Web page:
• Share Reports Like Performance Charts

    I’ve spent the last couple weeks working on a new feature in CMS 1.6 that allows you to create, edit and save reports just like performance charts, documents and other items in the system. This feature can save a ton of time because now reports don’t have to be rewritten if a new user wants to see them or if the dates for the report change.

    In the past, the only way to save a copy of a report was to save it to your bookmarks. This worked great for the person who created the report, but it was impossible to share that report with other people on the team without recreating it for each user. Now you can create a report once, and it will be available to everyone on your team under the reports tab.

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  • New Options for Date Range Selection

    How often do you run a report for a periodic set of data? Most applications allow you to enter a fixed period of data with specific dates to report on. Some will let you say things like "show me the last month's data", but even those tend to save the results based on that fixed time span. We understand how frustrating it is to constantly update your settings for a report to get the results that matter today and have done something about it.

    Relative Reporting Dates

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  • A couple days ago I talked about how we made Corporate Management Suite 1.5 easier to use by moving the Organization and Date selectors to the upper left hand corner. It was a great start, but we didn't stop there.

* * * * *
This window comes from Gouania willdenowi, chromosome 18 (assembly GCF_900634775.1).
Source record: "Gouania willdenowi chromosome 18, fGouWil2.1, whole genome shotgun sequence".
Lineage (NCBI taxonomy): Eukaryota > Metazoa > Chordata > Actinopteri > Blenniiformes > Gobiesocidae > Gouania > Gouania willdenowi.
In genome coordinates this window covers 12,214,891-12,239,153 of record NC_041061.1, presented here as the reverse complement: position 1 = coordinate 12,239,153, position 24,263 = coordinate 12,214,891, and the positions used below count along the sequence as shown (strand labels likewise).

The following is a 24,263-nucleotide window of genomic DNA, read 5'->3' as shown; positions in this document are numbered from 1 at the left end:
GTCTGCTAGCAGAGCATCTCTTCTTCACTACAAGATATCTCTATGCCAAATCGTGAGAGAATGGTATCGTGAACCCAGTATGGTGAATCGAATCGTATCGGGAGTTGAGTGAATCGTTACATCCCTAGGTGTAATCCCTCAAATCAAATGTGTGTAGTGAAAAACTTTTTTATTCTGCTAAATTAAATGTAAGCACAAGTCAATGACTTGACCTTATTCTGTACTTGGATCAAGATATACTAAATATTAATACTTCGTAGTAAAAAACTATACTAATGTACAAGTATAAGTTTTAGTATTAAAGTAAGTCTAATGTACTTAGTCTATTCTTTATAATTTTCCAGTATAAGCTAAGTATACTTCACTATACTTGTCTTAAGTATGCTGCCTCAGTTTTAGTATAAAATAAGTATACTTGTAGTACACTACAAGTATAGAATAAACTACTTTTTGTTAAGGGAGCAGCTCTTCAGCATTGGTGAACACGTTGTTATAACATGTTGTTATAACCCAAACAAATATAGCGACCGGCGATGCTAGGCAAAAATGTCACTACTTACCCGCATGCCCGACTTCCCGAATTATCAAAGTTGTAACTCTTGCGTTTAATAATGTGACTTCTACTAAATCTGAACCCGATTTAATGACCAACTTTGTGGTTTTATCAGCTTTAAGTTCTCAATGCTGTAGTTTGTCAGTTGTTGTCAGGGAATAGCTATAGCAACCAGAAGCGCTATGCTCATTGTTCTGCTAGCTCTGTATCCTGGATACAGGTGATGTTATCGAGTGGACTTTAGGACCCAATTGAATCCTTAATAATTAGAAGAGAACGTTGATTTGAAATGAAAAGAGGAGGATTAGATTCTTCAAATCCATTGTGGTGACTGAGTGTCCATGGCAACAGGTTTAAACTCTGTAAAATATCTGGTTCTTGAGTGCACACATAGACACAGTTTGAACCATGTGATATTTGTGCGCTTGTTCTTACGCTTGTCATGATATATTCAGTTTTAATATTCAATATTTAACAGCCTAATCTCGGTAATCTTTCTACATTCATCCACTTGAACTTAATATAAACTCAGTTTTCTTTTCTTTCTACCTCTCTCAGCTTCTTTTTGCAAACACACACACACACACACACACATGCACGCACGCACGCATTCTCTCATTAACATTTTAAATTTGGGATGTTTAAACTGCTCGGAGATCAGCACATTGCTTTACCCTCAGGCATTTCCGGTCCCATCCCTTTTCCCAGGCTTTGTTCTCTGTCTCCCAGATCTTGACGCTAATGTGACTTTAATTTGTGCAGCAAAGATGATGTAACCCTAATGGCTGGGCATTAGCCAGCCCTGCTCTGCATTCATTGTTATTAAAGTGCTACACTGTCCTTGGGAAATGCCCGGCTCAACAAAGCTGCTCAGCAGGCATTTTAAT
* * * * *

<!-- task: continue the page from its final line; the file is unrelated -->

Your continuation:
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  • We're constantly refining the user interface of our Corporate Management Suite software based on feedback from our customers, but the changes in version 1.5 are particularly noteworthy. The first ones I'm going to focus on are the Organization and Calendar Period selectors.

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  • With the wonderful implementations of AJAX, many people (myself included) tend to look first within libraries like Dojo when trying to implement a client-side solution. While this is generally a good approach, one thing that some developers tend to forget is the intrinsic events like onkeypress, onmouseout, etc.

    A good example is the textarea tag. It doesn't have any limit on the number of characters like the input tag, so it's a great candidate for a simple JavaScript function to duplicate the maxlength functionality. The initial instinct when coding something to handle this is to check the length of the field and return a false if it's reached the limit. This does indeed limit the size, but there's one problem; backspace and delete trigger onkeypress. As a result, if you're at the limit and try to delete characters, it returns false and nothing happens! Instead, I find the best solution is to truncate the field if the size is reached. For example, to limit a textarea to 255 characters:

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